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Seattle Women’s Commission announces Riddhi Mukhopadhyay as recipient of 2017 Jeanette Williams Award

Press release shared by Seattle Office for Civil Rights on behalf of the Seattle Women’s Commission.

The Seattle Women’s Commission is proud to announce Riddhi Mukhopadhyay, Legal Director of the Sexual Violence Legal Services, as the winner of the 2017 Jeanette Williams Award.

The Sexual Violence Legal Services (SVLS) is a program of the YWCA Seattle|King|Snohomish and provides trauma-informed direct representation to victims of sexual violence in a wide variety of legal matters, along with technical assistance to attorneys and advocates statewide. Mukhopadhyay has been in the field for over 15 years, previously volunteering and working as a sexual assault and domestic violence advocate with local domestic violence advocacy groups in North Carolina, Texas, and Washington. She is currently on the Board of Directors for Legal Voice, and the Coalition Ending Gender-Based Violence. She is also the current co-chair for Seattle’s Immigration and Refugee Commission.

Speaking Bengali, Hindi and Spanish, Mukhopadhyay specializes in working with clients who face barriers in accessing justice based on criminal history, mental illness, developmental disabilities, limited English proficiency, and immigration status.

“I am just blown away by the survivors I serve. As a community, we are aware of the prevalence of sexual assault and abuse, but it continues to be a topic that we do not like to speak of. It’s considered too taboo, too unpleasant, and in some cases, requires addressing our own demons. The work at SVLS continues to leave me in awe of how strong, resilient, and brave each survivor we work with is,” said Mukhopadhyay.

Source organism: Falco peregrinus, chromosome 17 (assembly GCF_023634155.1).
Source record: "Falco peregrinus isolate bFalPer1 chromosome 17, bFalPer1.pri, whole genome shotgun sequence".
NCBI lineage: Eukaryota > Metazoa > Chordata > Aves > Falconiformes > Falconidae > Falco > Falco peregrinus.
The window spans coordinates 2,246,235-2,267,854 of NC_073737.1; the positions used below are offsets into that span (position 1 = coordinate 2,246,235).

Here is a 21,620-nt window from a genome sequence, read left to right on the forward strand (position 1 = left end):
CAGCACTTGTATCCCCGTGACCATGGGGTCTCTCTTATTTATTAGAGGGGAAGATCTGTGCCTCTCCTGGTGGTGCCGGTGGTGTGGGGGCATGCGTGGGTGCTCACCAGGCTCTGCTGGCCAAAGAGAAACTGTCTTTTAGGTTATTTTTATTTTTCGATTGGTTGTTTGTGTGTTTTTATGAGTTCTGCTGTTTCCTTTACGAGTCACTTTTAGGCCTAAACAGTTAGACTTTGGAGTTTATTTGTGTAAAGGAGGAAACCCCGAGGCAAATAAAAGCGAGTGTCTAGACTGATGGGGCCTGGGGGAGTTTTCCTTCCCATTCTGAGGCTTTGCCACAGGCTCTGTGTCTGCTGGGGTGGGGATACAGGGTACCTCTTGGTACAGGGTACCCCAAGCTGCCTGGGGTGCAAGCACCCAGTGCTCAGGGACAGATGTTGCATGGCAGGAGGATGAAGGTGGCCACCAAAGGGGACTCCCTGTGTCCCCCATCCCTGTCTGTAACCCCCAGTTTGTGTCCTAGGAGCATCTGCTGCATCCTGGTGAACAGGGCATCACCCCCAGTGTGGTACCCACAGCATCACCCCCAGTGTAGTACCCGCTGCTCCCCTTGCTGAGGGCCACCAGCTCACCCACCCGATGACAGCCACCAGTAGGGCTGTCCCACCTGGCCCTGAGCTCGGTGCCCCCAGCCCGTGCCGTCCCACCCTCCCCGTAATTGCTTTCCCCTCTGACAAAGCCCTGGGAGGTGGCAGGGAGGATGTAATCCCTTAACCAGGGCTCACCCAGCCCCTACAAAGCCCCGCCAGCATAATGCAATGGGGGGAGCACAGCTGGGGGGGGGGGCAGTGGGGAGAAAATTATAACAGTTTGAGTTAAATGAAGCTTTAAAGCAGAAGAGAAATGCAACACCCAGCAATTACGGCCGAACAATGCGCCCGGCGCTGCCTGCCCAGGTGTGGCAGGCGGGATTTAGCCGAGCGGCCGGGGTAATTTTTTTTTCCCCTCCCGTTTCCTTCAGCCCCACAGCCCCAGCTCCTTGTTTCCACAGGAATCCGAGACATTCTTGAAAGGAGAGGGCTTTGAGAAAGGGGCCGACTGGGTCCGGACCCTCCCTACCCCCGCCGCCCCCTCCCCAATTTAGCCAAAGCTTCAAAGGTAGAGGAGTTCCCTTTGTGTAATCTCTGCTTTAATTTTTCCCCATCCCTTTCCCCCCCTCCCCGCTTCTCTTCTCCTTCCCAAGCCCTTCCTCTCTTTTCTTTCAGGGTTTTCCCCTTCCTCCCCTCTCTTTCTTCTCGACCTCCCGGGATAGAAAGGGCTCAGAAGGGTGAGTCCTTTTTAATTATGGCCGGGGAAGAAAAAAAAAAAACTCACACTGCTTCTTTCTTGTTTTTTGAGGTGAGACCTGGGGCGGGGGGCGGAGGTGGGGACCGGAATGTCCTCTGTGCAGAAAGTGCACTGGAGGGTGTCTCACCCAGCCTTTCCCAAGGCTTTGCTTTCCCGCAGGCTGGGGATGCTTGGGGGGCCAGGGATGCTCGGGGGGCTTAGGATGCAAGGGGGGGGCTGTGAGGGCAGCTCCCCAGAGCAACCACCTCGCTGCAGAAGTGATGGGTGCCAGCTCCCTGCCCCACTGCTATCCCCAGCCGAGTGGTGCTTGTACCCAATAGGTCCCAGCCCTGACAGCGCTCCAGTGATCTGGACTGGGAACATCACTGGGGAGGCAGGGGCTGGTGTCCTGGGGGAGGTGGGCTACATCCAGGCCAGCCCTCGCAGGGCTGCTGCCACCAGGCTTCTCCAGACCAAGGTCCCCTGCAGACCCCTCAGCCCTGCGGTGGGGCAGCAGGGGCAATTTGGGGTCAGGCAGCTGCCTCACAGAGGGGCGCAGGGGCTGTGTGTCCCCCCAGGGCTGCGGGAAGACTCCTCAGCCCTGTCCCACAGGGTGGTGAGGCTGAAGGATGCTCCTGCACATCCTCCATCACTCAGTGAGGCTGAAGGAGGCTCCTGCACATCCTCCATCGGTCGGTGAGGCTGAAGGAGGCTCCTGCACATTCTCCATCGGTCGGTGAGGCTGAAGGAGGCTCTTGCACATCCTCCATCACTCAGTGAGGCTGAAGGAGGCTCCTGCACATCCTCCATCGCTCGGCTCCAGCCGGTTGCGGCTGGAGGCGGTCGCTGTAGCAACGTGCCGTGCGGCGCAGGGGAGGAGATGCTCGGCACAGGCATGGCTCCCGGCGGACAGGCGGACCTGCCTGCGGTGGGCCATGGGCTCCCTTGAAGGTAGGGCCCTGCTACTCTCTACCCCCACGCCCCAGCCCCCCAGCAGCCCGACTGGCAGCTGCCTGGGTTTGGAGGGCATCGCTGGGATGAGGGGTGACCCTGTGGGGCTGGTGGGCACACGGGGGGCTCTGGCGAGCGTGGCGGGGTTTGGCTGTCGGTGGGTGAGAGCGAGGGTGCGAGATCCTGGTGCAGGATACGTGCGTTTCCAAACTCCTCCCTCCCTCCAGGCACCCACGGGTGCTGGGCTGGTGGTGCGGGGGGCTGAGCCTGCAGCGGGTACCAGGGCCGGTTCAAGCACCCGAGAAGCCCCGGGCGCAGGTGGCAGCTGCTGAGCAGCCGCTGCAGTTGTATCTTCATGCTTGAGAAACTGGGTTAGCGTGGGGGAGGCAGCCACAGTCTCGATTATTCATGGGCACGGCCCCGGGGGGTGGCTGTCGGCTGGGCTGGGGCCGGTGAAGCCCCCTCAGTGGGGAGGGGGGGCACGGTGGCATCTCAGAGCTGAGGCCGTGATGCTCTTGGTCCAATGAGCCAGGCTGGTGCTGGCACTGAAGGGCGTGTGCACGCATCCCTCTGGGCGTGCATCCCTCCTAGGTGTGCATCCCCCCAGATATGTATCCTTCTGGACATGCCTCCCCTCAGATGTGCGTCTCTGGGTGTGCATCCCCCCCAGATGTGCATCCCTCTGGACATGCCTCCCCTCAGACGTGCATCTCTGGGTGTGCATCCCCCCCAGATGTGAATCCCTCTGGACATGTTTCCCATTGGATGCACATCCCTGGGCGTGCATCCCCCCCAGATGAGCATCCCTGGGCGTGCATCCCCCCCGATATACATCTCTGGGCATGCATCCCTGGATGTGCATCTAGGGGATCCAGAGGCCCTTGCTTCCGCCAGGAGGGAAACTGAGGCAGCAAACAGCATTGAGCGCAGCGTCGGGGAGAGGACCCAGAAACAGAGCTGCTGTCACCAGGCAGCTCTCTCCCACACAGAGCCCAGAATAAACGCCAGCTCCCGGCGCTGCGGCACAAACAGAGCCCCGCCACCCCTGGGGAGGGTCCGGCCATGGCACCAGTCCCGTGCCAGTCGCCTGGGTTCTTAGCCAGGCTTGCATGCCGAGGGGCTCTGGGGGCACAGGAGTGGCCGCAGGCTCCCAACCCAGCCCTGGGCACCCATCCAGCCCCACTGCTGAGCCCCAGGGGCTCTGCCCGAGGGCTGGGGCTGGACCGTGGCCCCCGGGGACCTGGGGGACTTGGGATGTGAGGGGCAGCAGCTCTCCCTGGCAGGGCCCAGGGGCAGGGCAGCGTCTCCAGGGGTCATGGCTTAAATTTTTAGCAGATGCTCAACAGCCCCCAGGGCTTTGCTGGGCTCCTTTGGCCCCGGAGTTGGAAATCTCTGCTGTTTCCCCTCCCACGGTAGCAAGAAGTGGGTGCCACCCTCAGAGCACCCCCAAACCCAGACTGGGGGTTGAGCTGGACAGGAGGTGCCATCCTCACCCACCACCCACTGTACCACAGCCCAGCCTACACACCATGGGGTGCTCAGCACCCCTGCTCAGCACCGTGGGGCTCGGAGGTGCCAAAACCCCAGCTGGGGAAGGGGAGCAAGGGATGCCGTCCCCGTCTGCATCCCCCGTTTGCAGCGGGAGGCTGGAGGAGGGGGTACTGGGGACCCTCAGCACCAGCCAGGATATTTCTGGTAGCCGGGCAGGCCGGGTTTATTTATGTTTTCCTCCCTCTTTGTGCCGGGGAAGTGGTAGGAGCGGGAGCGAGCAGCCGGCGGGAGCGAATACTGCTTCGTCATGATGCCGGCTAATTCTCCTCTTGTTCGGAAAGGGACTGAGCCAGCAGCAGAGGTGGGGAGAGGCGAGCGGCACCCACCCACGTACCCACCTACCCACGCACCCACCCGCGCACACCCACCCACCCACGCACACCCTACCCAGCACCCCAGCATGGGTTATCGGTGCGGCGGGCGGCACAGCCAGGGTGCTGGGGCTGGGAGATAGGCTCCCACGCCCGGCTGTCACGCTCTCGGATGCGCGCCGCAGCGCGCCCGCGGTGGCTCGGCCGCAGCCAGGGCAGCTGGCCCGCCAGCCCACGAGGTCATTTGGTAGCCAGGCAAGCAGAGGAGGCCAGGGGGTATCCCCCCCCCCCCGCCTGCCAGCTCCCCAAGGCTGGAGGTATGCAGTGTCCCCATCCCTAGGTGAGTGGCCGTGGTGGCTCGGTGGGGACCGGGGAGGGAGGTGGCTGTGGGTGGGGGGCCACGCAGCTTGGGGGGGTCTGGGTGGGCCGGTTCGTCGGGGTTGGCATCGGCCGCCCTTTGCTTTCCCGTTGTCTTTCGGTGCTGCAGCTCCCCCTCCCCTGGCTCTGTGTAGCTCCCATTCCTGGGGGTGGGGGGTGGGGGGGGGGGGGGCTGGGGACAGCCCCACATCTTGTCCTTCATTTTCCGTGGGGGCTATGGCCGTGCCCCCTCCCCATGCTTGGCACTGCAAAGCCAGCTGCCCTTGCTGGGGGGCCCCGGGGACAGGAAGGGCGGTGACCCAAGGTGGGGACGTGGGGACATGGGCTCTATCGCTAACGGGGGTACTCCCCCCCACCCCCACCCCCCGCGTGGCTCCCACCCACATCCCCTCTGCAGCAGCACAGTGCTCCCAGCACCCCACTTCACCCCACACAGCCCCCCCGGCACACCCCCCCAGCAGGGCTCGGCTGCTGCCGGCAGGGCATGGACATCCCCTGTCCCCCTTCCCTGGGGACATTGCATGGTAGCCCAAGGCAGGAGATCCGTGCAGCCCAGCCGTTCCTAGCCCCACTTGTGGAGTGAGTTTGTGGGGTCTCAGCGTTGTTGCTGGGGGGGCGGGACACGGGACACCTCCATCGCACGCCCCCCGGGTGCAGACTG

“The Commission felt that Riddhi’s selfless and tireless work advocating for the women she has helped is incredibly deserving of this award which honors one of the City’s most treasured women’s rights leaders, Jeanette Williams. Myself along with the other Co-Chairs are proud to have this small way to acknowledge the incredible impact Riddhi has had on the women’s lives she’s touched and on the legacy of improving Seattle for women in the future,” said Morgan Beach, co-chair, Seattle Women’s Commission.

Award ceremony open to members of the public

The award will be presented on Thursday, August 24 during a celebration hosted by the Women’s Commission from 6-8 pm at Columbia City Theater, 4916 Rainier Ave S., Seattle, WA 98118. The event is free and open to the public. Members of the public are requested to register their attendance. The Women’s Commission is active on Facebook and Twitter and invites public participation for the event with the hashtag #SWCAward2017.

Please call 206-684-4500 if you need to request an accommodation. This information is available in other formats on request.

Street parking is available. The Columbia City Light rail station is a short walk from the theatre and several bus routes stop near Columbia City Theatre, please refer to King County’s Metro transportation guide for more information.

Program Overview

6:00 – 6:45pm: Networking and refreshments 6:45pm: Welcome and brief program/announcement of the recipient of the Jeanette Williams Award

7:00 – 8:00 pm: Networking, music, conclusion

The Jeanette Williams Award was created as part of the 2003 Seattle Women’s Summit to honor an individual who demonstrates significant leadership and service in advancing the cause of women in Seattle. This year, the award also will honor a business in our community making strides to improve pay equity, highlighting the importance of women’s advancement in the workplace, and eliminating economic disparities for women and girls.

Jeanette Williams served on the Seattle City Council from 1969 to 1989. In 1971 she was instrumental in establishing the nation’s first Seattle Women’s Commission and Office of Women’s Rights with paid staff. Prior to serving on Seattle City Council, Williams overcame gender stereotypes to become the first woman elected as County Chairperson for the King County Democratic Central Committee. A tireless advocate for women’s issues, Jeanette Williams helped establish the first shelter for battered and abused women in Seattle, helped create the City’s Division on Aging, developed policies to address early childhood education, and sponsored critical legislation that for the first-time prohibited discrimination in housing and employment in the City of Seattle.

The Seattle Women’s Commission advises the Mayor, City Council and city departments on issues that impact the women of Seattle. The Commission identifies areas of concern and recommends policy and legislation, provides feedback and opinion on issues of city and state budget, and acts as a liaison between the women of Seattle and City government. As advisors to the Mayor, City Council and City Departments, Commissioners have the opportunity to address issues of concern for the women of Seattle and to work for positive change.